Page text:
Latest Twist in NYCB Saga Sees $1B Capital Infusion, New CEO

Roughly one year ago, regional banks were the big story on the markets, as high interest rates and a run on deposits set off a chain of events that led to three major banks going under and many others taking major hits.

One of the tangential players in last year’s banking meltdown, New York Community Bancorp (NYSE:NYCB), is the focus of the drama this year. On Thursday, the embattled bank, which had plummeted into penny stock territory, shared some good news: a $1 billion investment from a group led by former Treasury Secretary Steve Mnuchin.

The bank’s stock price more than doubled from about $1.75 per share on Wednesday afternoon to around $3.73 per share as of Thursday afternoon. Let’s take a look at the latest twist in a crazy month for this bank.

Too big, too fast

New York Community Bancorp was actually a beneficiary of last year’s banking crisis as it acquired $38 billion in assets from the failed Signature Bank via the Federal Deposit Insurance Corp., which had taken over the bank. Through its subsidiary Flagstar Bank, New York Community Bank brought in about $13 billion in loans and $34 billion in deposits from the former Signature Bank.

The bank’s stock price doubled to almost $14 per share in the following months, making it one of the few bank stocks that outperformed the markets last year.

However, with the Signature assets came problems that started to come to light earlier this year. New York Community Bank’s fourth-quarter earnings showed a $260 million net loss, versus a $199 million net profit the previous quarter. In addition, the bank slashed its dividend to 5 cents a share from 17 cents. That led to a major selloff that saw the stock price drop from over $10 per share to below $5 per share in early February.


That led to some customers pulling their deposits, according to CNN. Between Feb. 5 and March 5, the firm saw its deposit base decrease by $6 billion to $77 billion, the news outlet added.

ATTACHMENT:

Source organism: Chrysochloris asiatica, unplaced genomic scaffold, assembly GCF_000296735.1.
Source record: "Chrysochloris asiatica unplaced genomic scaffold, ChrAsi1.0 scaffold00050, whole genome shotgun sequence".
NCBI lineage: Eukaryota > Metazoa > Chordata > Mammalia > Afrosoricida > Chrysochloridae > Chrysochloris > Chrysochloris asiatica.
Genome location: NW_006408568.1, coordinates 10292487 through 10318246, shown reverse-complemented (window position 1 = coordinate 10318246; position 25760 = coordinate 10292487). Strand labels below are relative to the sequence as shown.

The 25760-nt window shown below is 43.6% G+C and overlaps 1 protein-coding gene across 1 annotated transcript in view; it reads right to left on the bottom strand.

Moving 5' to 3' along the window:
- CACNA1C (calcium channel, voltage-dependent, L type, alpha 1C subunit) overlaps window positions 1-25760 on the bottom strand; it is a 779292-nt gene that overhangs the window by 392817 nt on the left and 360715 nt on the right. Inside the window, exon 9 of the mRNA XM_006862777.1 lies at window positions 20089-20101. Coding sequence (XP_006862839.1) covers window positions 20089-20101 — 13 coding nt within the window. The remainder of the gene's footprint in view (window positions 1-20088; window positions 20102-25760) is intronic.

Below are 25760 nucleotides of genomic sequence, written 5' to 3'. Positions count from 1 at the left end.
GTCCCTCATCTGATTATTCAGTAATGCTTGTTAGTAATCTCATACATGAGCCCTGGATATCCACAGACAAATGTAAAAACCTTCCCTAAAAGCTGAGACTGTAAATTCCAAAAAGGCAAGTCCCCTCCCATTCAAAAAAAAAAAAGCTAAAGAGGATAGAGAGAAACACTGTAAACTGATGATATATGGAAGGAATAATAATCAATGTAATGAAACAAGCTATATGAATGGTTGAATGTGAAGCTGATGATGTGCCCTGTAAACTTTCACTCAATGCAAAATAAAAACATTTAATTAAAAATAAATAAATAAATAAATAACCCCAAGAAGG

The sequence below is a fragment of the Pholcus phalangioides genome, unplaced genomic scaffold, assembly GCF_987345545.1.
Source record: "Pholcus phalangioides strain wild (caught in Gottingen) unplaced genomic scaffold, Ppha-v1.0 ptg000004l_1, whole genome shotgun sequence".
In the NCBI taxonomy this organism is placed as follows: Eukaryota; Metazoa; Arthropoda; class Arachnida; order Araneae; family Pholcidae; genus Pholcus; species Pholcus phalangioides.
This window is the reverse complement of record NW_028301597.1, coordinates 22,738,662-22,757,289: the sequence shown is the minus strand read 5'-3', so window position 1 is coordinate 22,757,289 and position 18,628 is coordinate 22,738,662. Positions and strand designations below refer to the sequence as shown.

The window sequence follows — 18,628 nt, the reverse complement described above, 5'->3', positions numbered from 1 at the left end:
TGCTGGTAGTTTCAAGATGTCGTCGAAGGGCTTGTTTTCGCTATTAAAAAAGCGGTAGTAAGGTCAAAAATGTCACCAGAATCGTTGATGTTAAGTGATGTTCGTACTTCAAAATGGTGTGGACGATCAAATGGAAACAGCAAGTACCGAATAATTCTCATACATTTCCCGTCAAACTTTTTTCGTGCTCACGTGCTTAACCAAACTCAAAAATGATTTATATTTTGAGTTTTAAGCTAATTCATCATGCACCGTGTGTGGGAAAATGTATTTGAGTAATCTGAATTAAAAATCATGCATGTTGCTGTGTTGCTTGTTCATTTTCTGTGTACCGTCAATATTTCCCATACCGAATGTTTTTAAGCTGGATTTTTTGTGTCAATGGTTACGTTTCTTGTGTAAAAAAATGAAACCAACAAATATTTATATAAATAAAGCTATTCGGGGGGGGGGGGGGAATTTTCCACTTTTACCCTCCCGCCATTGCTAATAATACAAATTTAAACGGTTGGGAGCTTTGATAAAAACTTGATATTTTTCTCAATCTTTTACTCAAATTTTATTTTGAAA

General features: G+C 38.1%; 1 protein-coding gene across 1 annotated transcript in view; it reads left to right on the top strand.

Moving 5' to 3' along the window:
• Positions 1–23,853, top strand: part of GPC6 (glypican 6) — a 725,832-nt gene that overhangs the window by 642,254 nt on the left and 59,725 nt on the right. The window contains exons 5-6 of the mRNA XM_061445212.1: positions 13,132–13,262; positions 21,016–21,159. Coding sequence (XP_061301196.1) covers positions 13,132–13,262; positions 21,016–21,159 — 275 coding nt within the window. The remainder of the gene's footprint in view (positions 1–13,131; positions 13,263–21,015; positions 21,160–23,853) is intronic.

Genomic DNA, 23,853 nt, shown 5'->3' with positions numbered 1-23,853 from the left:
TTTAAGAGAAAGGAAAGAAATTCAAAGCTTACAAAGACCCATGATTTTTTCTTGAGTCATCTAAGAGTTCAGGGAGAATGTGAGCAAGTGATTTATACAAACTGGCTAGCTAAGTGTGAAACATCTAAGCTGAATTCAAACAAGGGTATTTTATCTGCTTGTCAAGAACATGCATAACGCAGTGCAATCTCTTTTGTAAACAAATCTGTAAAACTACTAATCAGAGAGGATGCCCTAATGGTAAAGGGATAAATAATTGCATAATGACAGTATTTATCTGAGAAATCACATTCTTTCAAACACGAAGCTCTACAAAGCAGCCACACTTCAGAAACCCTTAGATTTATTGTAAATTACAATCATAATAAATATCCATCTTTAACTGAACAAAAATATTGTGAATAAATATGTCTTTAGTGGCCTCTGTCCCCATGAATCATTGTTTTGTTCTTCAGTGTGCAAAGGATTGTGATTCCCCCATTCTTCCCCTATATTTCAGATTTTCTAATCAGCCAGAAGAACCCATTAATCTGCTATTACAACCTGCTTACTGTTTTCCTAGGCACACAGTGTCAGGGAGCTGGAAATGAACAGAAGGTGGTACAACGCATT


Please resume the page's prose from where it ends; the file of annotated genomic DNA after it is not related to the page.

As then-CEO Thomas Cangemi explained, just five weeks ago, New York Community Bank grew too big too fast. Not only had it acquired the assets of Signature Bank last year; it also bought Flagstar Bank in December 2022.

Those two acquisitions put NYCB over $100 billion in total assets. As a result, New York Community Bank shifted into large-bank territory, subjecting it to enhanced prudential standards, including risk-based and leverage capital requirements, liquidity standards, risk management requirements, and stress testing. 

“While we began preparing to be a $100 billion bank almost immediately after closing the Flagstar acquisition, we crossed this important threshold sooner than anticipated as a result of the Signature transaction,” Cangemi said in the Q4 earnings report. “Alongside the integration of our three banks and in anticipation of our initial capital plan submission in April of this year, we have pivoted quickly and accelerated some necessary enhancements that come with being a $100 billion-plus Category IV bank.”

From bad to worse

Things got worse from there as the firm amended its earnings in an 8-K SEC filing on Feb. 29. The filing showed an actual $2.7 billion net loss in Q4 due to a previously undisclosed $2.4 billion goodwill impairment, which stemmed from a pre-2007 transaction that became fully impaired at the end of 2023.